Due to the semiconductor shortage in 2021 everyone realized that cars these days integrate a lot of electronics. The average number of computer chips per car has increased a lot in the last decade.
It is clear that the new applications require high-speed interconnects that are not possible with the initial, low-speed interface types. But there is also innovation possible for the old interface types like LIN/CAN by combining it together with other IP blocks on a single die.
Today, you can find CMOS image sensors almost everywhere in consumer, automotive, health and security applications. There has been a lot of innovation to enable demanding requirements.
The article provides a summary about the 3 main aspects that IC designers need to consider when selecting the ESD protection clamps for their image sensor projects.
EOS, or Electrical Overstress, is any electrical stress that exceeds any of the specified absolute maximum ratings (AMR) of a product.
It is important to discuss because many products are damaged this way.
This article includes case studies and 3 approaches to handle those requests.
Some applications really need high voltage interfaces and circuits. Think about power management and power conversion chips, automotive electronics for engine control, LCD or OLED display driver chips, motor driver electronics and industrial applications. These high voltage applications require other ESD protection clamps compared to the clamps used for protection of low voltage circuits.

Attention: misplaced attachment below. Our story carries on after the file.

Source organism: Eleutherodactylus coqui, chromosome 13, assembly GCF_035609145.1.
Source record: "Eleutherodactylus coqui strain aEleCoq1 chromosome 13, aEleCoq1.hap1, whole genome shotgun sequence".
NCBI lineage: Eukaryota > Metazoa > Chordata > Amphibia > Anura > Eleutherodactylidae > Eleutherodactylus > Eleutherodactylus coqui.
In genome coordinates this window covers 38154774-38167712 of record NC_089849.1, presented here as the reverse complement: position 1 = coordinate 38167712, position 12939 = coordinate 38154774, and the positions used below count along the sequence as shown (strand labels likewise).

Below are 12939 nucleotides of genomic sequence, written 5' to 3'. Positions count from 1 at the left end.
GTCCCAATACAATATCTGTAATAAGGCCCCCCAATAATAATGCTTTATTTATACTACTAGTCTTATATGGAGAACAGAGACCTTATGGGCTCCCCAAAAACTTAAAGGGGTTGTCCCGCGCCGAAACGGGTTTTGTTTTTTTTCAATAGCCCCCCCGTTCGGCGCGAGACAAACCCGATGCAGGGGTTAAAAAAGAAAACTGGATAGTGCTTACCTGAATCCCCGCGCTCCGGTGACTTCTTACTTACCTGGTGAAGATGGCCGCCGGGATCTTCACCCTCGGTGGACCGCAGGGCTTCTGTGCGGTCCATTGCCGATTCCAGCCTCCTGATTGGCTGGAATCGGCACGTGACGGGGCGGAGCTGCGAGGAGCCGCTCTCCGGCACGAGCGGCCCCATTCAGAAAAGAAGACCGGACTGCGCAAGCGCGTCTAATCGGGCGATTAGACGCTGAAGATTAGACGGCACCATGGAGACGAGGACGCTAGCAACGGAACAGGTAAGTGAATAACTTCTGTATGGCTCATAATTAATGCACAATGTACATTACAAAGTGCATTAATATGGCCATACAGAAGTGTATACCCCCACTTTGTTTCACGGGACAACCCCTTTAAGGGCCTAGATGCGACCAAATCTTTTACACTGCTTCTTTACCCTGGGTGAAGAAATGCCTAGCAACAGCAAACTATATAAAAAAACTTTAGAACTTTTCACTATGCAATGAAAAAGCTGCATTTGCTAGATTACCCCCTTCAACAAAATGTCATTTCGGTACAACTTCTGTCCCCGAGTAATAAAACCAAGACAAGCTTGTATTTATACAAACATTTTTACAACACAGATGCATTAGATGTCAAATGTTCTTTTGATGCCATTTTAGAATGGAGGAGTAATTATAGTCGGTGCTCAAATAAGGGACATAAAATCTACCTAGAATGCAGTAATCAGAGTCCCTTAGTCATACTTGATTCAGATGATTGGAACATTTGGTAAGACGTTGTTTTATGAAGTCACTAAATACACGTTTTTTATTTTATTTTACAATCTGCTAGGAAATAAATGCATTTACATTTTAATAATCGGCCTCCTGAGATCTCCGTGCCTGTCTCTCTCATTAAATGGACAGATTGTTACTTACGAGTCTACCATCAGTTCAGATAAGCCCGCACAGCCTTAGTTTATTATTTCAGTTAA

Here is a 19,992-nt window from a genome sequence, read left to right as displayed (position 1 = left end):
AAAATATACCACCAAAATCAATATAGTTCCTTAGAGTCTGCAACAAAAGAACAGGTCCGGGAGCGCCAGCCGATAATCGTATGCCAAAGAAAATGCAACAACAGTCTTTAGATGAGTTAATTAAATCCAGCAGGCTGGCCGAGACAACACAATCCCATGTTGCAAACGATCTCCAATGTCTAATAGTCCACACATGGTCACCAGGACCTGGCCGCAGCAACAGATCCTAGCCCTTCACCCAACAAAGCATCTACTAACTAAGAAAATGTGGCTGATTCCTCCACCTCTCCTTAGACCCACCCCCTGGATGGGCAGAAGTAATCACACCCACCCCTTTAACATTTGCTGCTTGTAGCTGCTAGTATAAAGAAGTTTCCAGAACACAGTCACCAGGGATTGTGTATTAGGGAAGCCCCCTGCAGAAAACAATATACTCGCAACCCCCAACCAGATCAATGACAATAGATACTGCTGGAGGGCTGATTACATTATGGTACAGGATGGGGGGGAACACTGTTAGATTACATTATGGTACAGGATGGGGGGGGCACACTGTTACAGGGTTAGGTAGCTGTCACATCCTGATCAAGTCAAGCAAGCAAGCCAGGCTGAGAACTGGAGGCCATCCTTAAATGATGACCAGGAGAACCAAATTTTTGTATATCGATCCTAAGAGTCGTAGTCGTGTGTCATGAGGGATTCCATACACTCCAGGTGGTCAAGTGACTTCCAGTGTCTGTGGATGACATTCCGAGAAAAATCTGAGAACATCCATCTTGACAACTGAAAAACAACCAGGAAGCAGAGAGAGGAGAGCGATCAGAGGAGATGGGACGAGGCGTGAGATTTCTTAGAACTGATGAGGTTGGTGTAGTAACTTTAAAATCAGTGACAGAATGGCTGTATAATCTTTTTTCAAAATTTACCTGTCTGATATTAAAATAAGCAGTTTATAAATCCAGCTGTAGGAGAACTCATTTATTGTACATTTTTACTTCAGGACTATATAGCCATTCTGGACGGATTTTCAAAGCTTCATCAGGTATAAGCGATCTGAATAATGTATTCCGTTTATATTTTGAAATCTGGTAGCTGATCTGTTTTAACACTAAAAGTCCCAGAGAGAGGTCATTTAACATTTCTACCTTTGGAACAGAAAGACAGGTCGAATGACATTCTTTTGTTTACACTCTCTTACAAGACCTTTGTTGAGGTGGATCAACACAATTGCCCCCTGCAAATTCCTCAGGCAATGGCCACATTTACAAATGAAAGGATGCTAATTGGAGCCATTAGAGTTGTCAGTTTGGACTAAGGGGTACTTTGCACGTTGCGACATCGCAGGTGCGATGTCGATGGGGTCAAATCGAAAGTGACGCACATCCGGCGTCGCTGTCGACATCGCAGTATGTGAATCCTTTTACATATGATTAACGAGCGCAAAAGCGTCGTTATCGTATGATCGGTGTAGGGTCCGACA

Sofics has been involved in a number of chip projects that require custom ESD clamps for high voltage interfaces.
When the conventional dual diode based ESD protection is causing problems ESD designers can use one of these 6 concepts.
The most common ESD protection for I/Os consist of two diodes. To cover all the different stress combinations a rail clamp is required. In this article we discuss another option. For many interfaces a local ESD protection clamp is actually a better option.
Semiconductor circuits used for Near Field Communication (NFC) need to be protected against excessive voltage. Two different approaches are discussed.